VA HCBS must be more accessible to veterans with catastrophic disabilities. The Veteran Directed Care (VDC) program, which allows veterans to receive HCBS in a consumer-directed way, is not currently available at all VA medical centers. In addition, VA’s Homemaker and Home Health Aid program does not always provide the level of support required to help paralyzed veterans live whole, productive lives, particularly during times of direct care worker (caregiver) shortages. Also, VA is limited in how much the Department can spend on each veteran’s home care. When VA reaches this cap, the only alternatives are to place the veteran in a facility or rely on the veteran’s caregivers, often family, to bear the extra burden.
Congress should pass the Elizabeth Dole Home and Community Based Services for Veterans and Caregivers Act (H.R. 542/S. 141), which would make urgently needed improvements to VA HCBS, such as:
- Expanding access to HCBS programs, including for veterans living in US territories and to Native veterans enrolled in IHS or tribal health program.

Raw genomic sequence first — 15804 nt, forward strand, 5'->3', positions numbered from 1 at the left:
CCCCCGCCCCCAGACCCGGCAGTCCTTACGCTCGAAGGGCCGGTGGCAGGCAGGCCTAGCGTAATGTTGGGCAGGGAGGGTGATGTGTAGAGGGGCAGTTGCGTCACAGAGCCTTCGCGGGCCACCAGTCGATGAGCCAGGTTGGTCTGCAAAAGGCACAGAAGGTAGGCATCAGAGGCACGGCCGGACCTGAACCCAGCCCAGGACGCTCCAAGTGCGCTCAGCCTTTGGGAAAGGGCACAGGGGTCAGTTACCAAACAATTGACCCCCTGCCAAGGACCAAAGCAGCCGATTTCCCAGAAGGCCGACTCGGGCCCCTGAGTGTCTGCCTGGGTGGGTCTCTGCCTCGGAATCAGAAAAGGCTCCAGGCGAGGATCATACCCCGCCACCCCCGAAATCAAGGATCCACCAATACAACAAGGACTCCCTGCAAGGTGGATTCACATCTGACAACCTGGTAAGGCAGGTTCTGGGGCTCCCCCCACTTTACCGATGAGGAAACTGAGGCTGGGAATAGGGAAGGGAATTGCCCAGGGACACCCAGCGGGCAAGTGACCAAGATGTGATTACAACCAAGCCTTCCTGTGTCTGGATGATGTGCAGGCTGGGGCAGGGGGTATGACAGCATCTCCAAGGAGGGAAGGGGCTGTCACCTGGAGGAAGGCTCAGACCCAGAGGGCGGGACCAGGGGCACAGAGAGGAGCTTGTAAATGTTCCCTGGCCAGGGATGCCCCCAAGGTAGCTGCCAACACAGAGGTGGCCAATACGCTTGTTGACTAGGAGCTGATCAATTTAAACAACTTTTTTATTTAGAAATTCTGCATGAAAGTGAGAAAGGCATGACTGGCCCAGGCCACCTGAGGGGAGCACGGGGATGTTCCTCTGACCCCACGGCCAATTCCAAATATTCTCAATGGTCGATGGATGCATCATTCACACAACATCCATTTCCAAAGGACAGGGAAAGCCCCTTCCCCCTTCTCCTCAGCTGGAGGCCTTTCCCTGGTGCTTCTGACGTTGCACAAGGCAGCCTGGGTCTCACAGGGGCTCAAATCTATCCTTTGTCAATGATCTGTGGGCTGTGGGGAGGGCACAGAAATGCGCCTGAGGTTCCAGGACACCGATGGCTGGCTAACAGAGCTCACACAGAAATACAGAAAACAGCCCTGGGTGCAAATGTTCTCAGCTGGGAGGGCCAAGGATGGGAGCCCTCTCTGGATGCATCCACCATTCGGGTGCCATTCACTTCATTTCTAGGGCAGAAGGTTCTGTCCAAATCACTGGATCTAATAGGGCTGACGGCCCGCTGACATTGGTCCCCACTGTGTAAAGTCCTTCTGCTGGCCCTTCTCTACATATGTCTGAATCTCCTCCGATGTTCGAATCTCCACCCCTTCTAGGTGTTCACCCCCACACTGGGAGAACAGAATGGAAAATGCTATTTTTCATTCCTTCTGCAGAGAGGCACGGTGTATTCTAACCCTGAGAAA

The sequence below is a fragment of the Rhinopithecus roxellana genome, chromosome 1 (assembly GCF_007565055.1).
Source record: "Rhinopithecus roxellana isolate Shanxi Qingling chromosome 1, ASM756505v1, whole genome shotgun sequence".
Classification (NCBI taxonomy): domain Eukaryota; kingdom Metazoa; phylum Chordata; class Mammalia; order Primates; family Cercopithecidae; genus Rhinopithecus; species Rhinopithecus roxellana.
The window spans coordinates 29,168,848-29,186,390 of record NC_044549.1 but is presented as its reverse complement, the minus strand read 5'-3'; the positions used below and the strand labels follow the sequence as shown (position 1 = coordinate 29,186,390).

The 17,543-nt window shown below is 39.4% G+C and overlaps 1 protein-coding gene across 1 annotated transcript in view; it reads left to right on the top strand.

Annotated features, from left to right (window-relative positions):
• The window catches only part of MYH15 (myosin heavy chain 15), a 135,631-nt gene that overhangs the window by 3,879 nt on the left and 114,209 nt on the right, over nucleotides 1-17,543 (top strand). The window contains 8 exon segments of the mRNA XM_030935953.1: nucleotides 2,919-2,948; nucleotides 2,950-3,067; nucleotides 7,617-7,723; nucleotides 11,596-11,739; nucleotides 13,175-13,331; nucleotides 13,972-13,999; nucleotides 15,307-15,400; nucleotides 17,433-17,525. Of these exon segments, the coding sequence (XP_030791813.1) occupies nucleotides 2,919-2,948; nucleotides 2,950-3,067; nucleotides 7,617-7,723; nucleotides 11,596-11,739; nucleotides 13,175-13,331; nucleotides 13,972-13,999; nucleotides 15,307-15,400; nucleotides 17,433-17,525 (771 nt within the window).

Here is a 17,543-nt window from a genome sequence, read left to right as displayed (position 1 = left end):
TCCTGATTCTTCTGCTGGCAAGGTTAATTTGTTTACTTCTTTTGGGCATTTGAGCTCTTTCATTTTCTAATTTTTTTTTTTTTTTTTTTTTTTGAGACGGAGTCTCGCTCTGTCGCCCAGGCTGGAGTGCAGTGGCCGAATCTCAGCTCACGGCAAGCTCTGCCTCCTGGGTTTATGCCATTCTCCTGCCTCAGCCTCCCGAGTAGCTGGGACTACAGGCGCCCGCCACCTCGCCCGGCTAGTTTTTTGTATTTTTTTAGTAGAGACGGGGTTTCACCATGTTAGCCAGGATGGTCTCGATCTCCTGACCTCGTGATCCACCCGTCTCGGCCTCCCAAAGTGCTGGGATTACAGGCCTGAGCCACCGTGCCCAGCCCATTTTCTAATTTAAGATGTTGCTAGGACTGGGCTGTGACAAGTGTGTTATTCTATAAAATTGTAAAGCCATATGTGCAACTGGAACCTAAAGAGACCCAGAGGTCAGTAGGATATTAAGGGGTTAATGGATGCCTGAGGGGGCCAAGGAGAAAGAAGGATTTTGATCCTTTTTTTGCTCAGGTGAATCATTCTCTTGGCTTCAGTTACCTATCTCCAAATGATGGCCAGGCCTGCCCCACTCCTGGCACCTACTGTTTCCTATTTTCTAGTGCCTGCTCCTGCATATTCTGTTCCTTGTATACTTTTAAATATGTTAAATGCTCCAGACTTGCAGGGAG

- Raising the cap on how much VA can pay for the cost of home care from 65 percent of the cost of nursing home care to 100 percent.
- Coordinating expanded VA home care programs with other VA programs, like the Program of Comprehensive Assistance for Family Caregivers, and other federal programs.
- Reviewing existing service gaps in geriatric and extended care at VA.
- Establishing a pilot project to address home health aide shortages.
- Providing respite care to caregivers of veterans enrolled in-home care programs.
- Establishing a “one-stop shop” webpage to centralize information for families and veterans on available programs.
- Requiring VA to provide a coordinated handoff for veterans and caregivers denied or discharged from the comprehensive family caregiver program into any other home care program for which they may be eligible.